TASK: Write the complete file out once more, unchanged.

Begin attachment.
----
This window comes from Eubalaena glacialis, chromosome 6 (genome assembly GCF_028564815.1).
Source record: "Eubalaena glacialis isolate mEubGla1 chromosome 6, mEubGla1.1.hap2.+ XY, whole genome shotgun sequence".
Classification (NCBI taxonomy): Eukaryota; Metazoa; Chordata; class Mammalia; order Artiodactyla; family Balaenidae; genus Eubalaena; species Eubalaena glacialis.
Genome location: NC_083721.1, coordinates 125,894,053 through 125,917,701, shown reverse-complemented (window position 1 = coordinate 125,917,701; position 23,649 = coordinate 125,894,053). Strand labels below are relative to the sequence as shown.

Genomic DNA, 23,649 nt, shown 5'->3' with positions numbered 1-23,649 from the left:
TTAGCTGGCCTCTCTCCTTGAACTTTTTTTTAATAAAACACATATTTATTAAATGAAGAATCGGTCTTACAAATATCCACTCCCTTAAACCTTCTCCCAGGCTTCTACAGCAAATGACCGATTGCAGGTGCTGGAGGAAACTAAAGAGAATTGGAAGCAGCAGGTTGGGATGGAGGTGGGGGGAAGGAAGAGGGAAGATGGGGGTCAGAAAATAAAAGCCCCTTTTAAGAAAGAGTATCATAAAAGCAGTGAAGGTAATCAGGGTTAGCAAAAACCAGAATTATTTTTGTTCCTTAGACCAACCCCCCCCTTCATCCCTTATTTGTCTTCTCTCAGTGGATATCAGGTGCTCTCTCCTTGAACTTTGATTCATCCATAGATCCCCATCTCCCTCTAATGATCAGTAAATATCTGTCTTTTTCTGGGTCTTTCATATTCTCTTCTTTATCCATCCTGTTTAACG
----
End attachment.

This window comes from Eubalaena glacialis, chromosome 6 (genome assembly GCF_028564815.1).
Source record: "Eubalaena glacialis isolate mEubGla1 chromosome 6, mEubGla1.1.hap2.+ XY, whole genome shotgun sequence".
Classification (NCBI taxonomy): Eukaryota; Metazoa; Chordata; class Mammalia; order Artiodactyla; family Balaenidae; genus Eubalaena; species Eubalaena glacialis.
Genome location: NC_083721.1, coordinates 125,894,053 through 125,917,701, shown reverse-complemented (window position 1 = coordinate 125,917,701; position 23,649 = coordinate 125,894,053). Strand labels below are relative to the sequence as shown.

Genomic DNA, 23,649 nt, shown 5'->3' with positions numbered 1-23,649 from the left:
TTAGCTGGCCTCTCTCCTTGAACTTTTTTTTAATAAAACACATATTTATTAAATGAAGAATCGGTCTTACAAATATCCACTCCCTTAAACCTTCTCCCAGGCTTCTACAGCAAATGACCGATTGCAGGTGCTGGAGGAAACTAAAGAGAATTGGAAGCAGCAGGTTGGGATGGAGGTGGGGGGAAGGAAGAGGGAAGATGGGGGTCAGAAAATAAAAGCCCCTTTTAAGAAAGAGTATCATAAAAGCAGTGAAGGTAATCAGGGTTAGCAAAAACCAGAATTATTTTTGTTCCTTAGACCAACCCCCCCCTTCATCCCTTATTTGTCTTCTCTCAGTGGATATCAGGTGCTCTCTCCTTGAACTTTGATTCATCCATAGATCCCCATCTCCCTCTAATGATCAGTAAATATCTGTCTTTTTCTGGGTCTTTCATATTCTCTTCTTTATCCATCCTGTTTAACG